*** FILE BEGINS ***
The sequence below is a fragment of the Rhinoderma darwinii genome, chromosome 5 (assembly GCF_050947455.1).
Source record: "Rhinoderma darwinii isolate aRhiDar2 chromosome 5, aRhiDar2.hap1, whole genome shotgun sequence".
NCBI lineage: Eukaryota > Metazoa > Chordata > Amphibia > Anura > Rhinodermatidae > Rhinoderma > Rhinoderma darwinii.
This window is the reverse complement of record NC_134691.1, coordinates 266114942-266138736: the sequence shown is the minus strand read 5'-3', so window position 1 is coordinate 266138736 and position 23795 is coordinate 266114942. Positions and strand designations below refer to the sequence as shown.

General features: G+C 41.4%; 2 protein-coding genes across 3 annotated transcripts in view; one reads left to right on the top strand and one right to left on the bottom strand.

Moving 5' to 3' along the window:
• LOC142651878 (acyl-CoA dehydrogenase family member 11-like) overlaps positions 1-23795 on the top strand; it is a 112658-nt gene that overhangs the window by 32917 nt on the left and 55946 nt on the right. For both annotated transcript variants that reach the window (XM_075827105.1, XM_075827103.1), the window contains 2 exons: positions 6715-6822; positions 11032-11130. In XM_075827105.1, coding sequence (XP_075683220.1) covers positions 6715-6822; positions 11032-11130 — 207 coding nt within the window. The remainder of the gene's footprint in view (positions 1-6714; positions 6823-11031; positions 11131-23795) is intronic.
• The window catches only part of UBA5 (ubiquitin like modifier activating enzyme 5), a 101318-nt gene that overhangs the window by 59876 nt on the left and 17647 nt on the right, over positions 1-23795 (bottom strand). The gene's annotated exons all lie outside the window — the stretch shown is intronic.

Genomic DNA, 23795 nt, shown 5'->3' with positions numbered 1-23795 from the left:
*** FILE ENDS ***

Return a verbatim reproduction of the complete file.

The sequence below is a fragment of the Rhinoderma darwinii genome, chromosome 5 (assembly GCF_050947455.1).
Source record: "Rhinoderma darwinii isolate aRhiDar2 chromosome 5, aRhiDar2.hap1, whole genome shotgun sequence".
NCBI lineage: Eukaryota > Metazoa > Chordata > Amphibia > Anura > Rhinodermatidae > Rhinoderma > Rhinoderma darwinii.
This window is the reverse complement of record NC_134691.1, coordinates 266114942-266138736: the sequence shown is the minus strand read 5'-3', so window position 1 is coordinate 266138736 and position 23795 is coordinate 266114942. Positions and strand designations below refer to the sequence as shown.

General features: G+C 41.4%; 2 protein-coding genes across 3 annotated transcripts in view; one reads left to right on the top strand and one right to left on the bottom strand.

Moving 5' to 3' along the window:
• LOC142651878 (acyl-CoA dehydrogenase family member 11-like) overlaps positions 1-23795 on the top strand; it is a 112658-nt gene that overhangs the window by 32917 nt on the left and 55946 nt on the right. For both annotated transcript variants that reach the window (XM_075827105.1, XM_075827103.1), the window contains 2 exons: positions 6715-6822; positions 11032-11130. In XM_075827105.1, coding sequence (XP_075683220.1) covers positions 6715-6822; positions 11032-11130 — 207 coding nt within the window. The remainder of the gene's footprint in view (positions 1-6714; positions 6823-11031; positions 11131-23795) is intronic.
• The window catches only part of UBA5 (ubiquitin like modifier activating enzyme 5), a 101318-nt gene that overhangs the window by 59876 nt on the left and 17647 nt on the right, over positions 1-23795 (bottom strand). The gene's annotated exons all lie outside the window — the stretch shown is intronic.

Genomic DNA, 23795 nt, shown 5'->3' with positions numbered 1-23795 from the left: